A judge in the US state of New Mexico has indirectly ruled that equal marriage be made legal, as he ruled that prohibiting same-sex marriages is a form of sexual discrimination.

The New Mexico constitution does not expressively prohibit same-sex couples from marrying but no recognition of same-sex relationships existed within the state.

Commenting on the judge’s unexpected decision, the American Civil Liberties Union (ACLU) said it was “monumental”.

State District Judge Alan Malott handed down the ruling on Monday, the case for which had been started by a request by a dying woman who asked that the state recognise on her death certificate her long-time lesbian relationship.

After a short hearing, during which noone objected to the woman’s request, Judge Malott ruled in the woman’s favour, but also went further to make a broader ruling that the state cannot prevent same-sex couples from obtaining marriage licences.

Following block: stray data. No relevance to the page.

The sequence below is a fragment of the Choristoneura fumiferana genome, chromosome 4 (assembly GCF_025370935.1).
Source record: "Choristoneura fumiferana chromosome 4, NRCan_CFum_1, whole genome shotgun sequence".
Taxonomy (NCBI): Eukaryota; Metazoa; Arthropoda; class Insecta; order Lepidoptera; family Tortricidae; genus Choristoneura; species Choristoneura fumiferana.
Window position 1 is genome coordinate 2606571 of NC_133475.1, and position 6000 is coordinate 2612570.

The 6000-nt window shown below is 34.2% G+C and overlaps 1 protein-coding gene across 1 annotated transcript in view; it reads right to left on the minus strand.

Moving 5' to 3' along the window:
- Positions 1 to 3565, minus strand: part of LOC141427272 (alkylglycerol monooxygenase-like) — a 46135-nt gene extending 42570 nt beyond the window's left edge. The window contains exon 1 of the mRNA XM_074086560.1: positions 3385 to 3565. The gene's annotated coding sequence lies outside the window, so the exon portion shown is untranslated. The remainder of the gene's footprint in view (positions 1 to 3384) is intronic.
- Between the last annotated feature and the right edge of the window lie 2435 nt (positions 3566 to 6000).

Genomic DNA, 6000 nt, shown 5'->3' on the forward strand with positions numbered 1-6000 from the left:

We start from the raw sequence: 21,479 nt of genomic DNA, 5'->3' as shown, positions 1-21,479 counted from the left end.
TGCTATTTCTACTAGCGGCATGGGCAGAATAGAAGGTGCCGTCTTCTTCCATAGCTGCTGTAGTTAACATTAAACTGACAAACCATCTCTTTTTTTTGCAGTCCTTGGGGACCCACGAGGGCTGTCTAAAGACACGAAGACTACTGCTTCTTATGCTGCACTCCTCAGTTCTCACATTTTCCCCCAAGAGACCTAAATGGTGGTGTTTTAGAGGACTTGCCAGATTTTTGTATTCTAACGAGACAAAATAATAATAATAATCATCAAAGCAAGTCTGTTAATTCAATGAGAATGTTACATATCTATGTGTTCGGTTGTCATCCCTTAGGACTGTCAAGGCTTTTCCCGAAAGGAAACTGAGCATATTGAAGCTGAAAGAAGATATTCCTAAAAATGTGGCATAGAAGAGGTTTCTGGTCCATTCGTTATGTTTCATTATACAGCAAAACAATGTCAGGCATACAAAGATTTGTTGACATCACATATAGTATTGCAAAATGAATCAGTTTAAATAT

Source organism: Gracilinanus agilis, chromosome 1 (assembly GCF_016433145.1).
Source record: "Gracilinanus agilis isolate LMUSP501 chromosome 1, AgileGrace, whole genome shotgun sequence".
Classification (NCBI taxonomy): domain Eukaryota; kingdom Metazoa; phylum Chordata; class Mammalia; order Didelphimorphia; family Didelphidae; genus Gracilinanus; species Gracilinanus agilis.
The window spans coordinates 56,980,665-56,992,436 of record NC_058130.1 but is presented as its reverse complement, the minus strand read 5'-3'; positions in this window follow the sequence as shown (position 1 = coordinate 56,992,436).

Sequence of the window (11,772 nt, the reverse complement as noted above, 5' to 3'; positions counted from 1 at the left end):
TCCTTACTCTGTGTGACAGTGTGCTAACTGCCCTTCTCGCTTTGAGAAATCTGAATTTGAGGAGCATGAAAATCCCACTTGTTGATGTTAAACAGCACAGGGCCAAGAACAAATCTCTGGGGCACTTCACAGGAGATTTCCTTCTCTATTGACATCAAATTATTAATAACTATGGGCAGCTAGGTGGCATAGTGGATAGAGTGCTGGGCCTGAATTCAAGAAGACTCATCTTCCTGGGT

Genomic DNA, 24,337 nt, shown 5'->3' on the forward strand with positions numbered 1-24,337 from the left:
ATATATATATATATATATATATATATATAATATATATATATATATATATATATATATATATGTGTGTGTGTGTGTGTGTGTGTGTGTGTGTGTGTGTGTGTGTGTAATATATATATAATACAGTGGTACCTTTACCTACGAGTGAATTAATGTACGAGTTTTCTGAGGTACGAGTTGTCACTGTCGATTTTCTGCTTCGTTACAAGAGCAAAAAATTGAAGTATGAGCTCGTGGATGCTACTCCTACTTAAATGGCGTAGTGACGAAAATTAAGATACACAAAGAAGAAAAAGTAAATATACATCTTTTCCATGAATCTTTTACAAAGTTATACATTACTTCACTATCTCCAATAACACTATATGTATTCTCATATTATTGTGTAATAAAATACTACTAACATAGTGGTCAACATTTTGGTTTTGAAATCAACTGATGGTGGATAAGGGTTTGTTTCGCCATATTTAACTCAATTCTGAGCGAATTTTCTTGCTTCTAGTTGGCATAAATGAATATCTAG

Laura Schauer Ives, an attorney with the ACLU, said she was “stunned and amazed”, at the judge’s ruling. Several counties have said they will begin issuing same-sex marriage licences since the ruling.

Assistant Attorney General Scott Fugua, issued a warning that the judge’s decision wasn’t as broad as initially thought, and that it only applied to the two counties in question in that particular case, rather than all thirty in the state.

It is currently unclear how all of the counties will take the ruling my Judge Malott, given the warning by the Assistant Attorney General.

A county in the state last week began issuing marriage licenses to same-sex couples despite the state not recognising same-sex marriages.

The county clerk for Doña Ana County, Lynn Ellins, released a statement on Wednesday saying that New Mexico’s marriage laws were “gender neutral” and to ban same-sex couples from marrying violated the United States Constitution and he went onto say that “I see no reason to make committed couples in Dona Ana County wait another minute to marry.”